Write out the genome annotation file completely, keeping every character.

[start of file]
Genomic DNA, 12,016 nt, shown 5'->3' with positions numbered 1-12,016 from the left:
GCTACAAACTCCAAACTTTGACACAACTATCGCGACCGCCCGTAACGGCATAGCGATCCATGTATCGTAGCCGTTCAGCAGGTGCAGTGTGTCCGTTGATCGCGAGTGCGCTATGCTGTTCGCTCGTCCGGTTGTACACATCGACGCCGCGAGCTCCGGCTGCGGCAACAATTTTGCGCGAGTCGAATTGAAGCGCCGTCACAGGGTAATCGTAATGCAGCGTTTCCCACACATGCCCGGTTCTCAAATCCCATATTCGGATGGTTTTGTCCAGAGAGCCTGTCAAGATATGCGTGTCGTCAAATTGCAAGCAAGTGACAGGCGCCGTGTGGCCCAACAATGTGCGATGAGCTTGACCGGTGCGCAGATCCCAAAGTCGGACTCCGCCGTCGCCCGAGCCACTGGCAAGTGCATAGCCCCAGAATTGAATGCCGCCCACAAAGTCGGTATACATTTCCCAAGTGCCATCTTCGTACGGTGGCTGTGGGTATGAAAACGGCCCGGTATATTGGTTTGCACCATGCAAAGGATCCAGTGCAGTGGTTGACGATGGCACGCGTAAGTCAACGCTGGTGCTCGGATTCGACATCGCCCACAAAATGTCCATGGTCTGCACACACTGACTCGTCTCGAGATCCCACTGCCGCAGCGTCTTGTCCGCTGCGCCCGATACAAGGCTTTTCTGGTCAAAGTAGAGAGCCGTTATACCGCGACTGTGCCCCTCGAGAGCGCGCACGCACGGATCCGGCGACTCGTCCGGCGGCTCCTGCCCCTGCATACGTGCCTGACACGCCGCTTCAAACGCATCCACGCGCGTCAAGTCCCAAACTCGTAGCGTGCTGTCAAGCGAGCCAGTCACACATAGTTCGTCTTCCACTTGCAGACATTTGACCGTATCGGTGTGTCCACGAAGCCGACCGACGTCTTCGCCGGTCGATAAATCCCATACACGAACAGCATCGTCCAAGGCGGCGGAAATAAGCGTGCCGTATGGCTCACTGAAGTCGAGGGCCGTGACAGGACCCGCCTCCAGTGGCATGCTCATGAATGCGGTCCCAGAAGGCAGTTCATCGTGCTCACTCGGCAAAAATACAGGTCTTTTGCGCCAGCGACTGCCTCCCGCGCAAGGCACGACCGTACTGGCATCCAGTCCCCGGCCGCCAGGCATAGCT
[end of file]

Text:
Genomic DNA, 12,016 nt, shown 5'->3' with positions numbered 1-12,016 from the left:
GCTACAAACTCCAAACTTTGACACAACTATCGCGACCGCCCGTAACGGCATAGCGATCCATGTATCGTAGCCGTTCAGCAGGTGCAGTGTGTCCGTTGATCGCGAGTGCGCTATGCTGTTCGCTCGTCCGGTTGTACACATCGACGCCGCGAGCTCCGGCTGCGGCAACAATTTTGCGCGAGTCGAATTGAAGCGCCGTCACAGGGTAATCGTAATGCAGCGTTTCCCACACATGCCCGGTTCTCAAATCCCATATTCGGATGGTTTTGTCCAGAGAGCCTGTCAAGATATGCGTGTCGTCAAATTGCAAGCAAGTGACAGGCGCCGTGTGGCCCAACAATGTGCGATGAGCTTGACCGGTGCGCAGATCCCAAAGTCGGACTCCGCCGTCGCCCGAGCCACTGGCAAGTGCATAGCCCCAGAATTGAATGCCGCCCACAAAGTCGGTATACATTTCCCAAGTGCCATCTTCGTACGGTGGCTGTGGGTATGAAAACGGCCCGGTATATTGGTTTGCACCATGCAAAGGATCCAGTGCAGTGGTTGACGATGGCACGCGTAAGTCAACGCTGGTGCTCGGATTCGACATCGCCCACAAAATGTCCATGGTCTGCACACACTGACTCGTCTCGAGATCCCACTGCCGCAGCGTCTTGTCCGCTGCGCCCGATACAAGGCTTTTCTGGTCAAAGTAGAGAGCCGTTATACCGCGACTGTGCCCCTCGAGAGCGCGCACGCACGGATCCGGCGACTCGTCCGGCGGCTCCTGCCCCTGCATACGTGCCTGACACGCCGCTTCAAACGCATCCACGCGCGTCAAGTCCCAAACTCGTAGCGTGCTGTCAAGCGAGCCAGTCACACATAGTTCGTCTTCCACTTGCAGACATTTGACCGTATCGGTGTGTCCACGAAGCCGACCGACGTCTTCGCCGGTCGATAAATCCCATACACGAACAGCATCGTCCAAGGCGGCGGAAATAAGCGTGCCGTATGGCTCACTGAAGTCGAGGGCCGTGACAGGACCCGCCTCCAGTGGCATGCTCATGAATGCGGTCCCAGAAGGCAGTTCATCGTGCTCACTCGGCAAAAATACAGGTCTTTTGCGCCAGCGACTGCCTCCCGCGCAAGGCACGACCGTACTGGCATCCAGTCCCCGGCCGCCAGGCATAGCT